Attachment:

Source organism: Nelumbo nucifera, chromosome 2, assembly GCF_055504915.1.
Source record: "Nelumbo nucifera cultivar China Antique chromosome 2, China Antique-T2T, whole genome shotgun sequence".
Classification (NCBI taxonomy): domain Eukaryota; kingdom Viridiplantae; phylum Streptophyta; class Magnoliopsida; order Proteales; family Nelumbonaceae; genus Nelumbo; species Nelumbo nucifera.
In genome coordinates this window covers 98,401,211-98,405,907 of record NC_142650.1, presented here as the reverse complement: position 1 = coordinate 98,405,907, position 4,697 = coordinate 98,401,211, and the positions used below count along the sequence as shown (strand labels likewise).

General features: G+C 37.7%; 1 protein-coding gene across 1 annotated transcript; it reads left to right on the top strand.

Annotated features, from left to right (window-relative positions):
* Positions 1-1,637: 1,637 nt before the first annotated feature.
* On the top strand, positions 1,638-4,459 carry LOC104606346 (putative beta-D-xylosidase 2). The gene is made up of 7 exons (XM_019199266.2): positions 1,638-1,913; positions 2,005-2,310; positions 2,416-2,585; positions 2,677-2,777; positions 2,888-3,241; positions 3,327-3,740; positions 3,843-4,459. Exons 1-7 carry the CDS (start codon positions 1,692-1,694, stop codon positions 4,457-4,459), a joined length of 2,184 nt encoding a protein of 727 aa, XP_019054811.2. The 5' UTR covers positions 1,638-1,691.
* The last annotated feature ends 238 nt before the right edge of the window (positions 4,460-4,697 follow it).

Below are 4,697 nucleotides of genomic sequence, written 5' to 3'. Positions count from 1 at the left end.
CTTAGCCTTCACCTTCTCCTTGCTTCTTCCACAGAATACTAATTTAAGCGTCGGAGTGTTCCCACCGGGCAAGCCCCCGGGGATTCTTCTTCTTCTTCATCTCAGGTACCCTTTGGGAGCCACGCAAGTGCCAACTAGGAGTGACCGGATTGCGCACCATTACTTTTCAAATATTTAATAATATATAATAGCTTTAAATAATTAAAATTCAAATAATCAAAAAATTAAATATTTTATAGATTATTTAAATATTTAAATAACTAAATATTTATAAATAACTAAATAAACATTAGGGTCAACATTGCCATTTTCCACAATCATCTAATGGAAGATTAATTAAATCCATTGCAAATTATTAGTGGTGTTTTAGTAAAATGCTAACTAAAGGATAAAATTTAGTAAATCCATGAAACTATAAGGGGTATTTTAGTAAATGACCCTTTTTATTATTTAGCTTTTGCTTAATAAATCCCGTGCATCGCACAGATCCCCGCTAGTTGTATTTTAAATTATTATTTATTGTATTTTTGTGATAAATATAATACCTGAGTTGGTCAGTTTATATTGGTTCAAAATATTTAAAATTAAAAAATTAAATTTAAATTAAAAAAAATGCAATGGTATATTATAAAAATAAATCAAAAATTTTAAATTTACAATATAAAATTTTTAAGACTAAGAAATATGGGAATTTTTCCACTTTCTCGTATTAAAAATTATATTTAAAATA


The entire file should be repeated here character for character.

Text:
Source organism: Nelumbo nucifera, chromosome 2, assembly GCF_055504915.1.
Source record: "Nelumbo nucifera cultivar China Antique chromosome 2, China Antique-T2T, whole genome shotgun sequence".
Classification (NCBI taxonomy): domain Eukaryota; kingdom Viridiplantae; phylum Streptophyta; class Magnoliopsida; order Proteales; family Nelumbonaceae; genus Nelumbo; species Nelumbo nucifera.
In genome coordinates this window covers 98,401,211-98,405,907 of record NC_142650.1, presented here as the reverse complement: position 1 = coordinate 98,405,907, position 4,697 = coordinate 98,401,211, and the positions used below count along the sequence as shown (strand labels likewise).

General features: G+C 37.7%; 1 protein-coding gene across 1 annotated transcript; it reads left to right on the top strand.

Annotated features, from left to right (window-relative positions):
* Positions 1-1,637: 1,637 nt before the first annotated feature.
* On the top strand, positions 1,638-4,459 carry LOC104606346 (putative beta-D-xylosidase 2). The gene is made up of 7 exons (XM_019199266.2): positions 1,638-1,913; positions 2,005-2,310; positions 2,416-2,585; positions 2,677-2,777; positions 2,888-3,241; positions 3,327-3,740; positions 3,843-4,459. Exons 1-7 carry the CDS (start codon positions 1,692-1,694, stop codon positions 4,457-4,459), a joined length of 2,184 nt encoding a protein of 727 aa, XP_019054811.2. The 5' UTR covers positions 1,638-1,691.
* The last annotated feature ends 238 nt before the right edge of the window (positions 4,460-4,697 follow it).

Below are 4,697 nucleotides of genomic sequence, written 5' to 3'. Positions count from 1 at the left end.
CTTAGCCTTCACCTTCTCCTTGCTTCTTCCACAGAATACTAATTTAAGCGTCGGAGTGTTCCCACCGGGCAAGCCCCCGGGGATTCTTCTTCTTCTTCATCTCAGGTACCCTTTGGGAGCCACGCAAGTGCCAACTAGGAGTGACCGGATTGCGCACCATTACTTTTCAAATATTTAATAATATATAATAGCTTTAAATAATTAAAATTCAAATAATCAAAAAATTAAATATTTTATAGATTATTTAAATATTTAAATAACTAAATATTTATAAATAACTAAATAAACATTAGGGTCAACATTGCCATTTTCCACAATCATCTAATGGAAGATTAATTAAATCCATTGCAAATTATTAGTGGTGTTTTAGTAAAATGCTAACTAAAGGATAAAATTTAGTAAATCCATGAAACTATAAGGGGTATTTTAGTAAATGACCCTTTTTATTATTTAGCTTTTGCTTAATAAATCCCGTGCATCGCACAGATCCCCGCTAGTTGTATTTTAAATTATTATTTATTGTATTTTTGTGATAAATATAATACCTGAGTTGGTCAGTTTATATTGGTTCAAAATATTTAAAATTAAAAAATTAAATTTAAATTAAAAAAAATGCAATGGTATATTATAAAAATAAATCAAAAATTTTAAATTTACAATATAAAATTTTTAAGACTAAGAAATATGGGAATTTTTCCACTTTCTCGTATTAAAAATTATATTTAAAATA